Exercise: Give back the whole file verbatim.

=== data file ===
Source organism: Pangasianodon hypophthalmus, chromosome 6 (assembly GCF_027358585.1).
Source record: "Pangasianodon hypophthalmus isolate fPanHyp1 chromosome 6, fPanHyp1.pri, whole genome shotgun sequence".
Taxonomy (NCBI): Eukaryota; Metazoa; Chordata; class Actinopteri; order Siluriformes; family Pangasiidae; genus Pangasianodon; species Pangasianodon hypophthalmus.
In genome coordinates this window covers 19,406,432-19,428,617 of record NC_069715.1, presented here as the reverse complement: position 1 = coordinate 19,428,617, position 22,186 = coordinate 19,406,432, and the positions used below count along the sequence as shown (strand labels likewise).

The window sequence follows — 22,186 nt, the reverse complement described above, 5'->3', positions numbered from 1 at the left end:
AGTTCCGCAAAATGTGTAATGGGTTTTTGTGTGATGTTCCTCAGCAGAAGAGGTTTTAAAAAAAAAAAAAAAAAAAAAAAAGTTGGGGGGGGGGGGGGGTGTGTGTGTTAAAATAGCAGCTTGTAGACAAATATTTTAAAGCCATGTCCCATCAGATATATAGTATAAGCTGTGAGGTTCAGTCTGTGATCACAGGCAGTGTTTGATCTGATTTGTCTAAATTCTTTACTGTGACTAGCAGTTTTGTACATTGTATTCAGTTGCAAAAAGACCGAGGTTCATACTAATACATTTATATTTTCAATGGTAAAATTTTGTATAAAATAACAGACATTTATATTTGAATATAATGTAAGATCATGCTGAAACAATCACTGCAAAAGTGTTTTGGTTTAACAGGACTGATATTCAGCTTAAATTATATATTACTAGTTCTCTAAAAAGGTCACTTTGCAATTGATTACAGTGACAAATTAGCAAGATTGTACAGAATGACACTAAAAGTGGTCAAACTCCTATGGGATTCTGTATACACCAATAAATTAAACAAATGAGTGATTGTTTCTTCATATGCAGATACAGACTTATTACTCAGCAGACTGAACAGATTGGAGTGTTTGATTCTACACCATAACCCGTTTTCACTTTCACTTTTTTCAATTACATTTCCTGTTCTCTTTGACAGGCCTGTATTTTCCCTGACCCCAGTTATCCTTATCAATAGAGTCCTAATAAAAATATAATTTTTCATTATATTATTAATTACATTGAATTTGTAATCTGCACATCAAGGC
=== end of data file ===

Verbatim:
Source organism: Pangasianodon hypophthalmus, chromosome 6 (assembly GCF_027358585.1).
Source record: "Pangasianodon hypophthalmus isolate fPanHyp1 chromosome 6, fPanHyp1.pri, whole genome shotgun sequence".
Taxonomy (NCBI): Eukaryota; Metazoa; Chordata; class Actinopteri; order Siluriformes; family Pangasiidae; genus Pangasianodon; species Pangasianodon hypophthalmus.
In genome coordinates this window covers 19,406,432-19,428,617 of record NC_069715.1, presented here as the reverse complement: position 1 = coordinate 19,428,617, position 22,186 = coordinate 19,406,432, and the positions used below count along the sequence as shown (strand labels likewise).

The window sequence follows — 22,186 nt, the reverse complement described above, 5'->3', positions numbered from 1 at the left end:
AGTTCCGCAAAATGTGTAATGGGTTTTTGTGTGATGTTCCTCAGCAGAAGAGGTTTTAAAAAAAAAAAAAAAAAAAAAAAAGTTGGGGGGGGGGGGGGGTGTGTGTGTTAAAATAGCAGCTTGTAGACAAATATTTTAAAGCCATGTCCCATCAGATATATAGTATAAGCTGTGAGGTTCAGTCTGTGATCACAGGCAGTGTTTGATCTGATTTGTCTAAATTCTTTACTGTGACTAGCAGTTTTGTACATTGTATTCAGTTGCAAAAAGACCGAGGTTCATACTAATACATTTATATTTTCAATGGTAAAATTTTGTATAAAATAACAGACATTTATATTTGAATATAATGTAAGATCATGCTGAAACAATCACTGCAAAAGTGTTTTGGTTTAACAGGACTGATATTCAGCTTAAATTATATATTACTAGTTCTCTAAAAAGGTCACTTTGCAATTGATTACAGTGACAAATTAGCAAGATTGTACAGAATGACACTAAAAGTGGTCAAACTCCTATGGGATTCTGTATACACCAATAAATTAAACAAATGAGTGATTGTTTCTTCATATGCAGATACAGACTTATTACTCAGCAGACTGAACAGATTGGAGTGTTTGATTCTACACCATAACCCGTTTTCACTTTCACTTTTTTCAATTACATTTCCTGTTCTCTTTGACAGGCCTGTATTTTCCCTGACCCCAGTTATCCTTATCAATAGAGTCCTAATAAAAATATAATTTTTCATTATATTATTAATTACATTGAATTTGTAATCTGCACATCAAGGC